Monday, October 17, 2005


Chinese (Wade-Giles)  Che-chiang,  (Pinyin)  Zhejiang,   sheng (province) of China. It is the third smallest province of China and also one of the most densely populated and affluent. Its area is 39,300 square miles (101,800 square kilometres). A coastal province, it is bounded by the East China Sea on the east and by the provinces of Fukien on the south, Kiangsi on the southwest, Anhwei on the west, and Kiangsu on the north. The provincial capital

Thursday, July 28, 2005



Tuesday, July 26, 2005

'abd Al-rahman Iii

The consolidation of power brought great prosperity to Muslim Spain—one indication of which was his building of a mint where pure gold and silver coins were struck. 'Abd al-Rahman was also a great builder; he renovated and added considerably to the Great Mosque at Córdoba and to the royal palace. At vast expense he built a new royal city, Madinat al-Zahra', to house his household

Saturday, July 23, 2005

Tai Languages, Phonological characteristics

The sound system of the Tai languages may best be described in terms of its syllabic structure. Each syllable consists of an initial consonant or consonant cluster followed by a vowel or vowel cluster (long vowel or diphthong), which may be further followed by a final consonant, usually a nasal sound or an unreleased stop. (An unreleased stop is a consonant in which there

Friday, July 08, 2005

Harding, Chester

Early in his life, Harding worked as a chair maker, peddler, innkeeper, and house painter. He eventually began to paint signs in Pittsburgh, Pennsylvania, and became a self-taught, itinerant portrait

Thursday, July 07, 2005


The daughter of Peter I the Great (reigned 1682–1725) and Catherine I (reigned 1725–27), Elizabeth grew up to be a beautiful, charming, intelligent, and vivacious young woman. Despite her talents and popularity, particularly among the guards, she played only a minor political role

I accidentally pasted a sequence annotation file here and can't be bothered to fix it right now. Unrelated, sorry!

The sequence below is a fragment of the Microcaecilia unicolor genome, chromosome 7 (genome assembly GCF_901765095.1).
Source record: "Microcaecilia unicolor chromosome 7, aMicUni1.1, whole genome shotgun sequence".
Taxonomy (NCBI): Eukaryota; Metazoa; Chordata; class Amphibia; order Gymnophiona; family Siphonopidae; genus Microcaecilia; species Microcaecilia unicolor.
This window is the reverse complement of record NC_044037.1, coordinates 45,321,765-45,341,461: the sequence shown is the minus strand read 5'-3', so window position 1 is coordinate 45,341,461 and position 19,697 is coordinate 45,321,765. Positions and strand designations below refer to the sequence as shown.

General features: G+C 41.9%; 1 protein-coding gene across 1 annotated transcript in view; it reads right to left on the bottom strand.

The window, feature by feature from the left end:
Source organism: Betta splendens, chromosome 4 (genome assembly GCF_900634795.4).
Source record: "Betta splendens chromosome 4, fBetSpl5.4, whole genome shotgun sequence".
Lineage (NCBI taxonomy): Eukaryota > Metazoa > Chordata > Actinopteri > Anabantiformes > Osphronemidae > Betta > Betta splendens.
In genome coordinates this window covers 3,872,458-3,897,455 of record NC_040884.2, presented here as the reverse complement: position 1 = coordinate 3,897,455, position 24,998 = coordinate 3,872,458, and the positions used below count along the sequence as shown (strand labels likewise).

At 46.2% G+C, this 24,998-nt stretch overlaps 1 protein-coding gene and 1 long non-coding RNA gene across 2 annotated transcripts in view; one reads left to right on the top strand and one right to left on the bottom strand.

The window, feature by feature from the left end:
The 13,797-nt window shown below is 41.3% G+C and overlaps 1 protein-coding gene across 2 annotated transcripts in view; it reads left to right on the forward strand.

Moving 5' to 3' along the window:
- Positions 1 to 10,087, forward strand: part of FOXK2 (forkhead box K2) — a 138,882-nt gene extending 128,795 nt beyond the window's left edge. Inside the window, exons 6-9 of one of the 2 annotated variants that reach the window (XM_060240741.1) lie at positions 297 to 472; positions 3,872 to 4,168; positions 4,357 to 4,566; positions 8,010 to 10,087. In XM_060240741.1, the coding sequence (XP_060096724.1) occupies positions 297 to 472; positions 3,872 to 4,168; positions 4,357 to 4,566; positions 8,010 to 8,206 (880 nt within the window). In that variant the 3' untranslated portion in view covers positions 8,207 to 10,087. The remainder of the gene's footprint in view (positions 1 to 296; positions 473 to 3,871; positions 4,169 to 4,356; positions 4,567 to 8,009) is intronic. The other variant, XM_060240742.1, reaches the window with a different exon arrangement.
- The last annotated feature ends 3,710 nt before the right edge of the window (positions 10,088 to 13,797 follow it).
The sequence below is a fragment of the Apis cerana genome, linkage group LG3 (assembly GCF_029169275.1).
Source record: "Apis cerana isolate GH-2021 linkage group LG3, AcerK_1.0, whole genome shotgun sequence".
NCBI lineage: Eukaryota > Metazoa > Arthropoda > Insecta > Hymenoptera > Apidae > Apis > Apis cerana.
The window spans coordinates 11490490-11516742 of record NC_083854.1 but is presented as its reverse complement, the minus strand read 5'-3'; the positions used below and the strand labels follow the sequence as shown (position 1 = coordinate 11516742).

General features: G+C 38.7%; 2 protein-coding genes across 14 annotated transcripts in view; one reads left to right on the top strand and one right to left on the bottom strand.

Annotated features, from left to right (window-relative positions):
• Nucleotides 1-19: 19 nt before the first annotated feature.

Friday, July 01, 2005


Classic texts for Empiricism include John Locke, An Essay Concerning Human Understanding, 2 vol. (1690); David Hume, A Treatise of Human Nature, book 1, pt. 1 (1739); Immanuel Kant, Kritik der reinen Vernunft (1781; Eng. trans., Critique of Pure Reason, 1929); and John Stuart Mill, A System of Logic, Ratiocinative and Inductive, books 1 and 2 (1843). W.H. Walsh, Reason and Experience (1947); and H.H. Price, Thinking and Experience, 2nd ed. (1969), are good general surveys. For a comprehensive selection of standard works from Locke to J.S. Mill, see A.J. Ayer and R. Winch (eds.), The British Empirical Philosophers (1952). Modern works in the Empiricist tradition include Bertrand Russell, Human Knowledge (1948); W.T. Stace, Theory of Knowledge and Existence (1932); Rudolf Carnap, Der logische Aufbau der Welt (1928; Eng. trans., The Logical Structure of the World, 1967); and A.J. Ayer, Language, Truth and Logic, 2nd ed. (1946), a short exposition of the extreme Empiricist position. Harold Morick (ed.), Challenges to Empiricism (1980), is a collection of essays.